Ski jumping has been included at the Winter Olympics since 1924 and at the FIS Nordic World Ski Championships since 1925. Women's participation in the sport began in the 1990s, while the first women's event at the Olympics has been held in 2014. All major ski jumping competitions are organised by the International Ski Federation. Stefan Kraft holds the official record for the world's longest ski jump with 253.5 metres, set on the ski flying hill in Vikersund in 2017. Ski jumping can be performed in the summer on an in-run where the tracks are made from porcelain and the grass on the slope is covered with water-soaked plastic; the highest level summer competition is the FIS Ski Jumping Grand Prix, contested since 1994. Like most of the Nordic skiing disciplines, the first ski jumping competitions were held in Norway in the 19th century, although there is evidence of ski jumping in the late 18th century; the recorded origins of the first ski jump trace back to 1808. Sondre Norheim, regarded as the "father" of the modern ski jumping, won the first-ever ski jumping competition with prizes, held in Høydalsmo in 1866.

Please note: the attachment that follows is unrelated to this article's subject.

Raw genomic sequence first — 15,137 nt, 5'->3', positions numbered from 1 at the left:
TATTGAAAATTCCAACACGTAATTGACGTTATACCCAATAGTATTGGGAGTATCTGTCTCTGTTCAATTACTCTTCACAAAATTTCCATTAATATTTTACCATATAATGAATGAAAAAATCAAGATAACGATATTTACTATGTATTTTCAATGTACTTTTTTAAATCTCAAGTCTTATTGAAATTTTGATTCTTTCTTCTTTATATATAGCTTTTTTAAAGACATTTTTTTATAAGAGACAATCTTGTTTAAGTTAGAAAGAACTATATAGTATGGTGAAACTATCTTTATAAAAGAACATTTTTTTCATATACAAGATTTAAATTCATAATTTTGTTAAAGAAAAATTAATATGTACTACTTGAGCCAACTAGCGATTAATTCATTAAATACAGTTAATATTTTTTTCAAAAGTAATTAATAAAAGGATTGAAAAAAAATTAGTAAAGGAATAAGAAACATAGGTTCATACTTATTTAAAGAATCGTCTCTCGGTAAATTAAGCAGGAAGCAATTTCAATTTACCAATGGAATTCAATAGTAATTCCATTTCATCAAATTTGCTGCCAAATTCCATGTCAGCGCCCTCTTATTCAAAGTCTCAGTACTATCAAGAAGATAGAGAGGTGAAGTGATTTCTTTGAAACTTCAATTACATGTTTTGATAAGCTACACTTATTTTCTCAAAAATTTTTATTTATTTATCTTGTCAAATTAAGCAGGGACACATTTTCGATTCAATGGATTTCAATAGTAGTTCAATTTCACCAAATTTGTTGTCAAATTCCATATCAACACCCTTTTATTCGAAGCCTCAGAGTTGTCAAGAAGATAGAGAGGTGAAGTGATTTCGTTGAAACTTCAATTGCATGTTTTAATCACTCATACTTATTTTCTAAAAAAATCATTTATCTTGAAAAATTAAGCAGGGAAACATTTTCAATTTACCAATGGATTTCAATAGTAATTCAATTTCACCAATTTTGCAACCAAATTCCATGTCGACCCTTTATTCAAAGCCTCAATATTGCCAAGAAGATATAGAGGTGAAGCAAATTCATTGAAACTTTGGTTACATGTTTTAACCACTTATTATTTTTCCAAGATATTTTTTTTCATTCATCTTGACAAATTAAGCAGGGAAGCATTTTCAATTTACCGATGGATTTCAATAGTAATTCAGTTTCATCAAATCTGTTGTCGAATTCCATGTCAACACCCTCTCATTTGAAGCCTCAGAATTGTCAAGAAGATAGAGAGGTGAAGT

The first larger ski jumping competition was held on Husebyrennet hill in Oslo, Norway, in 1875. Due to its poor infrastructure and the weather conditions, in 1892 the event was moved to Holmenkollen, today still one of the main ski jumping events in the season. In the late 19th century, Sondre Norheim and Nordic skier Karl Hovelsen immigrated to the United States and started developing the sport in that country. In 1924, ski jumping was featured at the 1924 Winter Olympics in France; the sport has been featured at every Olympics since. Ski jumping was brought to Canada by Norwegian immigrant Nels Nelsen. Starting with his example in 1915 until the late 1960s, annual ski jumping competitions were held on Mount Revelstoke — the ski hill Nelsen designed — the longest period of any Canadian ski jumping venue. Revelstoke's was the biggest natural ski jump hill in Canada and internationally recognized as one of the best in North America; the length and natural grade of its 600 m hill made possible jumps of over 60 m —the longest in Canada.